A relaxing Christmas getaway to tranquil Lake Conjola turned bloody when a heroic father battled a kangaroo over a sausage sizzle.
Matthew Chenhall from Elderslie was walking behind his two daughters Holly, 11, and Amelia, 9, along their rural property at Lake Conjola on Christmas Eve.
A hissing and growling kangaroo stopped the daughters’ in their tracks as the two-metre kangaroo stood tall and acted aggressively.
Mr Chenhall was worried by the size and peculiar behaviour of the kangaroo.
“My first thoughts was ‘this is a big, big kangaroo’,” he said.
“I had never seen one behave like that, standing up all tall and it definitely got my attention.”
I felt the nails go through my ear.Matthew Chenhall
Nine-year-old Amelia threw her sausage sizzle in an attempt to lure the kangaroo away, but this only fueled the macho kangaroo’s hunger.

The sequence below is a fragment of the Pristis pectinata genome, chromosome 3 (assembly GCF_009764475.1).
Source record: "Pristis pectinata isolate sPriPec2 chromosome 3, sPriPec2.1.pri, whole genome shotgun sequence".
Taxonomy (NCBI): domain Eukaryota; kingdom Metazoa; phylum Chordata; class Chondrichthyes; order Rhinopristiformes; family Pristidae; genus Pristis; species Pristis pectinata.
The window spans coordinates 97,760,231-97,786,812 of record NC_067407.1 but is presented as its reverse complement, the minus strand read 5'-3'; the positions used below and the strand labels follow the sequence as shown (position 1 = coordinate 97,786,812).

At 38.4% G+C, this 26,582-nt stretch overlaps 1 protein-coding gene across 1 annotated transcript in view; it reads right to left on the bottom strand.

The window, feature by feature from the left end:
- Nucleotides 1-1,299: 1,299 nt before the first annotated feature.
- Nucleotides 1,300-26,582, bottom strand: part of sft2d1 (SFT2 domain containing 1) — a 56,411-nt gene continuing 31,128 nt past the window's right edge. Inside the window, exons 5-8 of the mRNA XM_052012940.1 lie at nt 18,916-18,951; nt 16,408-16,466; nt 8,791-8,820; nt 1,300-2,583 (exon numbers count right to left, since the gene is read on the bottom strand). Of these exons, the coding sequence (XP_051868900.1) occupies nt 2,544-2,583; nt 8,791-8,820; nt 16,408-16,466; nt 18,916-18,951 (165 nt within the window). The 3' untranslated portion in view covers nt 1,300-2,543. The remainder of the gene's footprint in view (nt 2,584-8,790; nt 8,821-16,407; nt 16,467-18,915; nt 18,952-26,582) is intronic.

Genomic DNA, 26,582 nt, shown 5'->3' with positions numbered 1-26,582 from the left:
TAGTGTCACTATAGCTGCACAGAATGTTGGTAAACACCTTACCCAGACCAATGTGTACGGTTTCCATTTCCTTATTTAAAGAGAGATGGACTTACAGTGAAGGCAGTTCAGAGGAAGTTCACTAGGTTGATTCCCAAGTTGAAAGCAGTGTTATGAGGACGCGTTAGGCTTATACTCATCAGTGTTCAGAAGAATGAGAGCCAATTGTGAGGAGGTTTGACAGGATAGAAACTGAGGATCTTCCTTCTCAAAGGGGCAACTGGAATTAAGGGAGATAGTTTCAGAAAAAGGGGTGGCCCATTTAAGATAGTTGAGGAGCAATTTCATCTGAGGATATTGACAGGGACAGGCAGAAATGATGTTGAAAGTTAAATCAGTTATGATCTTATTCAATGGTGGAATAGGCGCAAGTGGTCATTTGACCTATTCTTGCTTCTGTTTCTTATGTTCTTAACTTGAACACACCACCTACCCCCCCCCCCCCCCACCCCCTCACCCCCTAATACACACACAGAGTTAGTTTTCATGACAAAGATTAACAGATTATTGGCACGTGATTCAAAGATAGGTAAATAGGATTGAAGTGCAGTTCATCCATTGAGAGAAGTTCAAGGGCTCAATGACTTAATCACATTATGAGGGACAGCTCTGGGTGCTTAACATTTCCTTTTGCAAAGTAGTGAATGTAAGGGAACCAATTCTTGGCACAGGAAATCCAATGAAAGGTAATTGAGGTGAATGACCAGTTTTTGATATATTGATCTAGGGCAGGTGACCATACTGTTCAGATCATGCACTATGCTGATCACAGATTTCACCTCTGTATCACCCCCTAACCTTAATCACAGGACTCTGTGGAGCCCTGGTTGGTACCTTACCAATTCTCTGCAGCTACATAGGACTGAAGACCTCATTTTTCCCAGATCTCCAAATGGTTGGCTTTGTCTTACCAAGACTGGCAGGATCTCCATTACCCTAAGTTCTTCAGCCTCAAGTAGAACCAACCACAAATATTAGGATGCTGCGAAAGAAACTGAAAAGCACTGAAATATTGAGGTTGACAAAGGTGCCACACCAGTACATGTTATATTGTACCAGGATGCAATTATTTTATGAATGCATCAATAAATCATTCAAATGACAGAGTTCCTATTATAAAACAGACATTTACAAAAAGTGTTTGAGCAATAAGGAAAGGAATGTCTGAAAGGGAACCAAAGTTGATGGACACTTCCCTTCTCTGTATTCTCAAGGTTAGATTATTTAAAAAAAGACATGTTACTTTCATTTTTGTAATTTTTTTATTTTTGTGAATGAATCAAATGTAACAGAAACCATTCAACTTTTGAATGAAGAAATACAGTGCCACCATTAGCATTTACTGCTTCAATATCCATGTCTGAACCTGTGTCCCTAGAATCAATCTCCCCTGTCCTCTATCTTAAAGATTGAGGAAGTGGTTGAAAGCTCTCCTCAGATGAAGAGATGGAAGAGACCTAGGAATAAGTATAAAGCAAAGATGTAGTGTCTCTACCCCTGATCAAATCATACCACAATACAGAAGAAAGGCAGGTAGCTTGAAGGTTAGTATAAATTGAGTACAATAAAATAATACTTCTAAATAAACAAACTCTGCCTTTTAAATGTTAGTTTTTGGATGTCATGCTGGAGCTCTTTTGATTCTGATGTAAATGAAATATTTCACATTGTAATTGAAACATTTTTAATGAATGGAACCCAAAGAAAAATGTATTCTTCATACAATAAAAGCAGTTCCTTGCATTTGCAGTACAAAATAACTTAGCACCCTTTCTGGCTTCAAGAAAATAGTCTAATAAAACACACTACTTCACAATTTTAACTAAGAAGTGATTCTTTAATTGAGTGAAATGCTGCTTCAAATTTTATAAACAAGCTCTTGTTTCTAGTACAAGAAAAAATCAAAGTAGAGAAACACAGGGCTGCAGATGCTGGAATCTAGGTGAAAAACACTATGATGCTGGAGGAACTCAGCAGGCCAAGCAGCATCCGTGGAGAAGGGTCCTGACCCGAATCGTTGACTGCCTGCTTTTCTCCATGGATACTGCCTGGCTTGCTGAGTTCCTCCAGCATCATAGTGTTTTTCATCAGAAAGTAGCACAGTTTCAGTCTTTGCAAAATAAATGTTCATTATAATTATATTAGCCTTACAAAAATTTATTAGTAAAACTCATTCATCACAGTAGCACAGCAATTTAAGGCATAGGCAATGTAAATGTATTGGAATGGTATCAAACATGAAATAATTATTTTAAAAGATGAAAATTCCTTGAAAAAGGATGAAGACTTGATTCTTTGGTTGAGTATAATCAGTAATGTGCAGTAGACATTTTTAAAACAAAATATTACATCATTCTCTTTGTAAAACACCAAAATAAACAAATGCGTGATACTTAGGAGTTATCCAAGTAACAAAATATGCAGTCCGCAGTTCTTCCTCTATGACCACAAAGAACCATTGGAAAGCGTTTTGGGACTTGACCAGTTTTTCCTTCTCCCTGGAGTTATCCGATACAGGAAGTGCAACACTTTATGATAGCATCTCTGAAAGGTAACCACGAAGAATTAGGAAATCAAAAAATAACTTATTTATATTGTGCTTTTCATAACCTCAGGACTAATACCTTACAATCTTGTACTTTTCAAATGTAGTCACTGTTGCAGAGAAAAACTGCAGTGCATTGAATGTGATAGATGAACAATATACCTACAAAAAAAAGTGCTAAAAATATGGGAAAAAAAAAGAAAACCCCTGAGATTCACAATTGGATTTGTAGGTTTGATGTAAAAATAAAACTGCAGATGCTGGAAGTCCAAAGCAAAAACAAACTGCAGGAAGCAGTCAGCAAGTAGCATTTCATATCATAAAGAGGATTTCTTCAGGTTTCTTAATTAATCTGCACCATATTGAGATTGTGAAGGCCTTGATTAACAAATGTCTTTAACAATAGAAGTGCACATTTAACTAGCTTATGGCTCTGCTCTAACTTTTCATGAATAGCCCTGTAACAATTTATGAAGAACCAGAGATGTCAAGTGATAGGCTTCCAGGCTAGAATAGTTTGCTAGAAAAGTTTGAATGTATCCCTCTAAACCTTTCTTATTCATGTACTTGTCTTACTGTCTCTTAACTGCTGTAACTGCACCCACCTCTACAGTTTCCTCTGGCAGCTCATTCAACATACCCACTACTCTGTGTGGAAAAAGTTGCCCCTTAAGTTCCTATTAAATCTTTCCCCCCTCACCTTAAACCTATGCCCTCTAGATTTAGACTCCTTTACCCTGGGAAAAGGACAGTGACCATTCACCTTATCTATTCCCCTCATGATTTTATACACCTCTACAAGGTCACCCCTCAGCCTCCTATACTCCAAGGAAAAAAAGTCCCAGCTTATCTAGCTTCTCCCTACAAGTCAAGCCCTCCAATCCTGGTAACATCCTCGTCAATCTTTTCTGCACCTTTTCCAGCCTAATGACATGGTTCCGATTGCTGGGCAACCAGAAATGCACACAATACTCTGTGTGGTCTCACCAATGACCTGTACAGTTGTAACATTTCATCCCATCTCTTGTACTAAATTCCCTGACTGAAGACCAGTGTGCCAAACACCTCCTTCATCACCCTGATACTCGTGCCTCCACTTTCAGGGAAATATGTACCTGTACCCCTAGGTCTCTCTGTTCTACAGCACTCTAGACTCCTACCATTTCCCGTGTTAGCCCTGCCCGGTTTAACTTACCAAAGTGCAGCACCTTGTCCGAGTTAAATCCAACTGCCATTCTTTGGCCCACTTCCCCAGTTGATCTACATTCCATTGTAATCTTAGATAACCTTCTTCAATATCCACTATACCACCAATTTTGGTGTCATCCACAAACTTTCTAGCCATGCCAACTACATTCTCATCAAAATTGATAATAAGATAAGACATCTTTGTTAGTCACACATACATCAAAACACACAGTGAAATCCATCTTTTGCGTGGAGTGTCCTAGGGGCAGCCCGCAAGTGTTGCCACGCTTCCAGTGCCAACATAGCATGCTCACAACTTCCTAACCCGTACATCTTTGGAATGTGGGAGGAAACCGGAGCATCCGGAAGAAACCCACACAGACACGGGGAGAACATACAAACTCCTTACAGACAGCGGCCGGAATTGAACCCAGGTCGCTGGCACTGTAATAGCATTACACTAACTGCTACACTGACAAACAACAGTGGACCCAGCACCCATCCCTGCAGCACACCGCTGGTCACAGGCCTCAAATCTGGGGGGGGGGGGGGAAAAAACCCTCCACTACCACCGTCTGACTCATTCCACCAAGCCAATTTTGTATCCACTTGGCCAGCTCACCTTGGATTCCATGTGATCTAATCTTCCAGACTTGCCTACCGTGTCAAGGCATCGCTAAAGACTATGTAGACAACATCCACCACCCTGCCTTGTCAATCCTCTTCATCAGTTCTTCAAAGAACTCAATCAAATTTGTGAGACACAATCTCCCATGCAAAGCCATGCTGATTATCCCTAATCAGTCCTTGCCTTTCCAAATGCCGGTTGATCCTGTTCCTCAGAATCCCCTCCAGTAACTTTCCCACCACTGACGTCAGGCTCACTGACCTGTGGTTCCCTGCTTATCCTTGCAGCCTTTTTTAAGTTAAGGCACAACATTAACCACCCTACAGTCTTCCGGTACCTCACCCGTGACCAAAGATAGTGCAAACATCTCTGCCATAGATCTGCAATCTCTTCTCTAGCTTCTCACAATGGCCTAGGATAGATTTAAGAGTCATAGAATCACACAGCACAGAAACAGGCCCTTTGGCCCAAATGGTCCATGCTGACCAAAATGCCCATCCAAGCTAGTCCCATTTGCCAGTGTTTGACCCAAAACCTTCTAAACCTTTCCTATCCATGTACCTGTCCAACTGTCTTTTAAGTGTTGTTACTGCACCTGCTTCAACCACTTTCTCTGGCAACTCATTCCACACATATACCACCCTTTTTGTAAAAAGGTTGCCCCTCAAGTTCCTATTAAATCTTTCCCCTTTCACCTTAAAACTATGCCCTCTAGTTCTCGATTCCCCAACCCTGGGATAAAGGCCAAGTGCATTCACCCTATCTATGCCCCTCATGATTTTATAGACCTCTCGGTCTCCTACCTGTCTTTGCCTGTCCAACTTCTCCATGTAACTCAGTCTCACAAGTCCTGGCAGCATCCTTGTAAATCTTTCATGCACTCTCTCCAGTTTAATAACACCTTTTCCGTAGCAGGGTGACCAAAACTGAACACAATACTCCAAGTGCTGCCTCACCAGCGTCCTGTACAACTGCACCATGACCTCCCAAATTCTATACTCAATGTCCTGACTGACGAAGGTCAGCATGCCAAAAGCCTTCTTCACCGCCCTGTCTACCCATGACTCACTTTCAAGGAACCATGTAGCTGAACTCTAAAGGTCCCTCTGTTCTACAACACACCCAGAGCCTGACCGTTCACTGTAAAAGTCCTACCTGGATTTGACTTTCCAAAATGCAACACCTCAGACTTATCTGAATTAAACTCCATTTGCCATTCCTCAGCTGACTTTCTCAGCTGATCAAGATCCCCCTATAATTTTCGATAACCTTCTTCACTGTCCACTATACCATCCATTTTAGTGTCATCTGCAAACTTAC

Mr Chenhall then threw himself between the hungry kangaroo and his girls, before the kangaroo got him in a headlock position, tore his ear and broke his ribs.
“I felt the nails go through my ear,” he said.
“It was a very powerful hit and quite painful.”
Stuck in the headlock for up to 15 seconds, Mr Chenhall got his left arm free and landed a fist onto the boxing kangaroo’s chin.
“I managed to get away push the kids towards home and the kangaroo was still standing there, hissing.
“When we got back to the family home the kids were hysterical.”
His mother called an ambulance and he was taken to Shoalhaven District Memorial Hospital, where a plastic surgeon treated his torn ear with 12 stitches.
Mr Chenhall returned to the Lake Conjola home at 4am on Christmas Day.
After visiting Lake Conjola and the South Coast for nearly 10 years, Mr Chenhall said he is still comfortable to walk through the rural property.
“I think it was just one of those freak occurrences, something had certainly agitated it before we got there,” he said.
WIRES chairperson of Mid-South Coast Sandy Collins warned people not feed wild animals.
“This is an extremely rare incident, with nothing of the sort reported to WIRES in the past number of years,” she said.
“We always recommend people do not feed wild animals as it encourages them to have contact with people and they may become reliant.”